Get The Morning Chalk Up
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When her one-year-old son, Patrick, was crying in the childcare room at Three Kings Athletics, Laura Redman was mid-metcon with her teammate, Elyse Kile. The two are in the middle of intense training for 2018 Central Regionals, where they are representing the gym together in Nashville.
They are both new moms, Laura with 15-month-old Patrick and Elyse with 9-month-old Theo — both attempting the biggest comeback of their lives athletically. They may be post-partum, but that monumental experience has only served to motivate and inspire them to be the best they can be.
“I admire any mother in any sport, out there, still killing it,” said Laura.
She goes to take care of her little boy’s tears, as Elyse continues training. No sooner does Patrick calm down, than Elyse needs to tend to Theo. They swap roles — and though there is a lot of work to be done still today — they are moms first.
“We have this back and forth dynamic and we are there for each other because we understand each other,” said Elyse, referring to limited training time, juggling schedules and managing post-partum elite athletic life.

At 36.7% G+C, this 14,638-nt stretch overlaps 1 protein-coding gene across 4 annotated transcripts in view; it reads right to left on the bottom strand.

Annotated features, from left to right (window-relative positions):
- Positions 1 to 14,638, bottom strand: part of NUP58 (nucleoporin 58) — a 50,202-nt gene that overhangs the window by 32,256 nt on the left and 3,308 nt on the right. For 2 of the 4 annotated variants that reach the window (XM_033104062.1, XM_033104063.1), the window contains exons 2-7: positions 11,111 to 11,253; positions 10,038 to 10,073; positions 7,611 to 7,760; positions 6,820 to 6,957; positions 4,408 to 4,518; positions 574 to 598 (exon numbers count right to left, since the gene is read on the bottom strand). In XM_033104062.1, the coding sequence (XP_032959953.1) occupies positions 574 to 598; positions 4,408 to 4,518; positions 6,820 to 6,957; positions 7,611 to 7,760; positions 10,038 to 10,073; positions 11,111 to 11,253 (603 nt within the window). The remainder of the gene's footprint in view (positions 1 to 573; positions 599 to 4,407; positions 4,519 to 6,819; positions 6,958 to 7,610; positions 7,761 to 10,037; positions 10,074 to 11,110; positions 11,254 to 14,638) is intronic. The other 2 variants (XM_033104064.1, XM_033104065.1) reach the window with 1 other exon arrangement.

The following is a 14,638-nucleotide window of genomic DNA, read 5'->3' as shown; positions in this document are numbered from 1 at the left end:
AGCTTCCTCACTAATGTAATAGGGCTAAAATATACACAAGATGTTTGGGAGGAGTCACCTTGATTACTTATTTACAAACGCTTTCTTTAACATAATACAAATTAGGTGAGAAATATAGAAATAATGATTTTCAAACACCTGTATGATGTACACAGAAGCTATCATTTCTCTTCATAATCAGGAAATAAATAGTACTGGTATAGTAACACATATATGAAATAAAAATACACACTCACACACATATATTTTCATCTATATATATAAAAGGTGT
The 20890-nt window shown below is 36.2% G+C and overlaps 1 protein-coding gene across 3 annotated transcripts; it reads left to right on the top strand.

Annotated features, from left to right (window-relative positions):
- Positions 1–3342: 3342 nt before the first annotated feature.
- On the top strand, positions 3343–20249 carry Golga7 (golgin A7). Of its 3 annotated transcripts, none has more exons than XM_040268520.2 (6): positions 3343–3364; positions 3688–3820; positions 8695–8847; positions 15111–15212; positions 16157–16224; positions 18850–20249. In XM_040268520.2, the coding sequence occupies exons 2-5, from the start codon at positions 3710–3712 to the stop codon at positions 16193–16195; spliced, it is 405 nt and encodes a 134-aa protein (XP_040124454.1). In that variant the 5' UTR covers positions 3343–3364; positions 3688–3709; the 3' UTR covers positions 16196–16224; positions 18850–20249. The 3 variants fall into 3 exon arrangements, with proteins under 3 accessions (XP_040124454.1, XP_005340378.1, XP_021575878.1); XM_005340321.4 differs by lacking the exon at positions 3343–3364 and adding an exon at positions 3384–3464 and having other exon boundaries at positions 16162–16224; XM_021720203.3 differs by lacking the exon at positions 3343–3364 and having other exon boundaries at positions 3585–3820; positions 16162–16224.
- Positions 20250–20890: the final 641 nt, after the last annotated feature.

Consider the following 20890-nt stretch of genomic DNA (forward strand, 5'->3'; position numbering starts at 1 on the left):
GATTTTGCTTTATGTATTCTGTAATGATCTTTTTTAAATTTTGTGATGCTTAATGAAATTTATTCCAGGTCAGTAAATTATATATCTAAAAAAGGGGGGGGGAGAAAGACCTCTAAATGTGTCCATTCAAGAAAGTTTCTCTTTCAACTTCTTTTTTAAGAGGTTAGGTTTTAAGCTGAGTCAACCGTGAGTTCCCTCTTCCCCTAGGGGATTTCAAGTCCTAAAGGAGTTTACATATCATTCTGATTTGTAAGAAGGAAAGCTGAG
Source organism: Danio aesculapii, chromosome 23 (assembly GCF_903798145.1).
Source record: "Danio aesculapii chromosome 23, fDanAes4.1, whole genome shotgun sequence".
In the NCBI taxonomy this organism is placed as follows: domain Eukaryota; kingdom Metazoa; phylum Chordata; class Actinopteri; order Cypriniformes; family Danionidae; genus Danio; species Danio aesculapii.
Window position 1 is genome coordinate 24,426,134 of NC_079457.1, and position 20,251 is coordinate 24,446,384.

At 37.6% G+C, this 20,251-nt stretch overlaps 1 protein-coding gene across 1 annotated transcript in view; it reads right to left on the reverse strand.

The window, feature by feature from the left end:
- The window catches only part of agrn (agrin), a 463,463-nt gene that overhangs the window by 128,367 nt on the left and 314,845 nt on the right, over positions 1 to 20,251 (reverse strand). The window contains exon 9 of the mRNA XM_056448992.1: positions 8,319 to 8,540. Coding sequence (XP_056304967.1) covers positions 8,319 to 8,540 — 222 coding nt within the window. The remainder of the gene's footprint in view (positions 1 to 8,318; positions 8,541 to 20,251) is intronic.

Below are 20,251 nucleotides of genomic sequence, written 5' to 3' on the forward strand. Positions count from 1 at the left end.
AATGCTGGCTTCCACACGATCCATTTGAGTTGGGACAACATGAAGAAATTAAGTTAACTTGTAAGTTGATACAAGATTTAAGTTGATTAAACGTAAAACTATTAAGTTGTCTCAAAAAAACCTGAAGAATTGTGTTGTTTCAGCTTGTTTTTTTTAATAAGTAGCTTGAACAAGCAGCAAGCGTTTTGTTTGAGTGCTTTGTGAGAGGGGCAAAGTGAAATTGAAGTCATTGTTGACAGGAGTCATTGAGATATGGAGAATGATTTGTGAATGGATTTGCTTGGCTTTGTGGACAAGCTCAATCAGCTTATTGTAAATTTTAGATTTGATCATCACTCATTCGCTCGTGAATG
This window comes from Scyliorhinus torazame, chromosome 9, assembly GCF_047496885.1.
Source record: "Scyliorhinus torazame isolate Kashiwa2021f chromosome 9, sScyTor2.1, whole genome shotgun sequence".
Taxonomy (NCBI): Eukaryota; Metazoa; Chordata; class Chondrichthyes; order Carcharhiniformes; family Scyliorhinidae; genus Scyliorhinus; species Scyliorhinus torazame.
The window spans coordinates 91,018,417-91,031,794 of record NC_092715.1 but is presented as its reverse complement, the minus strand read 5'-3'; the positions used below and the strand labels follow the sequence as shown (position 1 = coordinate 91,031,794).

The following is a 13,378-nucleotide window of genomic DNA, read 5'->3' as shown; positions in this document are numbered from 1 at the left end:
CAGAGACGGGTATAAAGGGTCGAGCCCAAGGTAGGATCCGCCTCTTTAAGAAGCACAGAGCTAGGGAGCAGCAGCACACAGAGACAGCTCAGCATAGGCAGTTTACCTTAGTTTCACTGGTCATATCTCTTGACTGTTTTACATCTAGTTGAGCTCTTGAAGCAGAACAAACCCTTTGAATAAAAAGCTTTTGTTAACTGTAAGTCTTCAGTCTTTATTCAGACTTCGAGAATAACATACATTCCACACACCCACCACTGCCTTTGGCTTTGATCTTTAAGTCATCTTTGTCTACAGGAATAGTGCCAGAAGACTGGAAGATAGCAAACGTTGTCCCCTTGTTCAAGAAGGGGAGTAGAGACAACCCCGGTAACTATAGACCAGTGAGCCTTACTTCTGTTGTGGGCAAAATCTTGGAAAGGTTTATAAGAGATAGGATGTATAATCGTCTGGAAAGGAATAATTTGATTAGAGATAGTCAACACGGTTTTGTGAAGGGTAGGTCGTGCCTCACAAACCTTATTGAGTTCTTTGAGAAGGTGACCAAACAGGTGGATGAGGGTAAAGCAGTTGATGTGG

“I admire any mother in any sport, out there, still killing it.”
Being a mom is how Laura defines herself above all. She says motherhood has given her a necessary sense of balance, forcing training into more rigid time frames and allowing her to get her mind off of training when she’s at home with Patrick.
It’s put fitness in perspective for the one-time collegiate runner for Purdue, a woman who qualified for the Olympic marathon trials and ran semi-professionally for the wildly popular Brooks running brand.
Her running days over are over now, having transitioned to what so many like to call “the sport of fitness,” CrossFit.